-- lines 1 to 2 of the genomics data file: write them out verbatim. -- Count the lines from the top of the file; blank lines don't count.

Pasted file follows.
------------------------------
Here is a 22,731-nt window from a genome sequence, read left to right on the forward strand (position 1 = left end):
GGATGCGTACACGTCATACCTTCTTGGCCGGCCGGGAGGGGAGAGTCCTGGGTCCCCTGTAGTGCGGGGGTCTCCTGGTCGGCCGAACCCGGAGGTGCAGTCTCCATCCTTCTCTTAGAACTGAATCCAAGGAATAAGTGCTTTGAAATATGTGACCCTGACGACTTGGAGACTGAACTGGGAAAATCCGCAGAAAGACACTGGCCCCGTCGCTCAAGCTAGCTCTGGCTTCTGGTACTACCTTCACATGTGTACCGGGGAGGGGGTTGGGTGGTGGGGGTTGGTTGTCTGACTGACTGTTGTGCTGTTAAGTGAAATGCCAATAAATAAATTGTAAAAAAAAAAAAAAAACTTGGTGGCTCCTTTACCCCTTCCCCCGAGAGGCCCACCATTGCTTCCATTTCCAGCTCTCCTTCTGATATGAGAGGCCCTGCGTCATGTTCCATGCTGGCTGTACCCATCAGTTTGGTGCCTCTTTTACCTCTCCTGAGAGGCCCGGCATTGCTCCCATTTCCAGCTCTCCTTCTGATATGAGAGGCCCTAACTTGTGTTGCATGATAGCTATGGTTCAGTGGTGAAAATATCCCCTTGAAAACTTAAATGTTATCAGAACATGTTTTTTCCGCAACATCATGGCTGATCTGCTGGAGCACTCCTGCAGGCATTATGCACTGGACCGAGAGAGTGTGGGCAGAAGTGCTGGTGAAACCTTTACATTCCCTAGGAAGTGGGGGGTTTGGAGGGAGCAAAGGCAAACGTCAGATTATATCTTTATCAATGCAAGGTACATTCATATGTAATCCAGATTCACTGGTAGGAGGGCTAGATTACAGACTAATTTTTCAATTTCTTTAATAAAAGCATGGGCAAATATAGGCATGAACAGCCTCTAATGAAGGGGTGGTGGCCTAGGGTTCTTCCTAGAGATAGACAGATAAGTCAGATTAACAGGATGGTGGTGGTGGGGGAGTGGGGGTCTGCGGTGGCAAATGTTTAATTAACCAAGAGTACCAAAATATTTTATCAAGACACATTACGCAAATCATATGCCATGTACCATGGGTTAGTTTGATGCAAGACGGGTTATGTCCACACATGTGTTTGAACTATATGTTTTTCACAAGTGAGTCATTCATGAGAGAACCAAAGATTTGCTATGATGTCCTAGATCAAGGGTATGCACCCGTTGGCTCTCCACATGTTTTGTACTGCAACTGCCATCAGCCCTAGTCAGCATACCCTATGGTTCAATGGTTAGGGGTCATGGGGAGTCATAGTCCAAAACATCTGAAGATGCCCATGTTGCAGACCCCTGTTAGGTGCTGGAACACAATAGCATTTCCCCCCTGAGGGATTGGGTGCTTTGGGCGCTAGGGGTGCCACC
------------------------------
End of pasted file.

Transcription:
Here is a 22,731-nt window from a genome sequence, read left to right on the forward strand (position 1 = left end):
GGATGCGTACACGTCATACCTTCTTGGCCGGCCGGGAGGGGAGAGTCCTGGGTCCCCTGTAGTGCGGGGGTCTCCTGGTCGGCCGAACCCGGAGGTGCAGTCTCCATCCTTCTCTTAGAACTGAATCCAAGGAATAAGTGCTTTGAAATATGTGACCCTGACGACTTGGAGACTGAACTGGGAAAATCCGCAGAAAGACACTGGCCCCGTCGCTCAAGCTAGCTCTGGCTTCTGGTACTACCTTCACATGTGTACCGGGGAGGGGGTTGGGTGGTGGGGGTTGGTTGTCTGACTGACTGTTGTGCTGTTAAGTGAAATGCCAATAAATAAATTGTAAAAAAAAAAAAAAAACTTGGTGGCTCCTTTACCCCTTCCCCCGAGAGGCCCACCATTGCTTCCATTTCCAGCTCTCCTTCTGATATGAGAGGCCCTGCGTCATGTTCCATGCTGGCTGTACCCATCAGTTTGGTGCCTCTTTTACCTCTCCTGAGAGGCCCGGCATTGCTCCCATTTCCAGCTCTCCTTCTGATATGAGAGGCCCTAACTTGTGTTGCATGATAGCTATGGTTCAGTGGTGAAAATATCCCCTTGAAAACTTAAATGTTATCAGAACATGTTTTTTCCGCAACATCATGGCTGATCTGCTGGAGCACTCCTGCAGGCATTATGCACTGGACCGAGAGAGTGTGGGCAGAAGTGCTGGTGAAACCTTTACATTCCCTAGGAAGTGGGGGGTTTGGAGGGAGCAAAGGCAAACGTCAGATTATATCTTTATCAATGCAAGGTACATTCATATGTAATCCAGATTCACTGGTAGGAGGGCTAGATTACAGACTAATTTTTCAATTTCTTTAATAAAAGCATGGGCAAATATAGGCATGAACAGCCTCTAATGAAGGGGTGGTGGCCTAGGGTTCTTCCTAGAGATAGACAGATAAGTCAGATTAACAGGATGGTGGTGGTGGGGGAGTGGGGGTCTGCGGTGGCAAATGTTTAATTAACCAAGAGTACCAAAATATTTTATCAAGACACATTACGCAAATCATATGCCATGTACCATGGGTTAGTTTGATGCAAGACGGGTTATGTCCACACATGTGTTTGAACTATATGTTTTTCACAAGTGAGTCATTCATGAGAGAACCAAAGATTTGCTATGATGTCCTAGATCAAGGGTATGCACCCGTTGGCTCTCCACATGTTTTGTACTGCAACTGCCATCAGCCCTAGTCAGCATACCCTATGGTTCAATGGTTAGGGGTCATGGGGAGTCATAGTCCAAAACATCTGAAGATGCCCATGTTGCAGACCCCTGTTAGGTGCTGGAACACAATAGCATTTCCCCCCTGAGGGATTGGGTGCTTTGGGCGCTAGGGGTGCCACC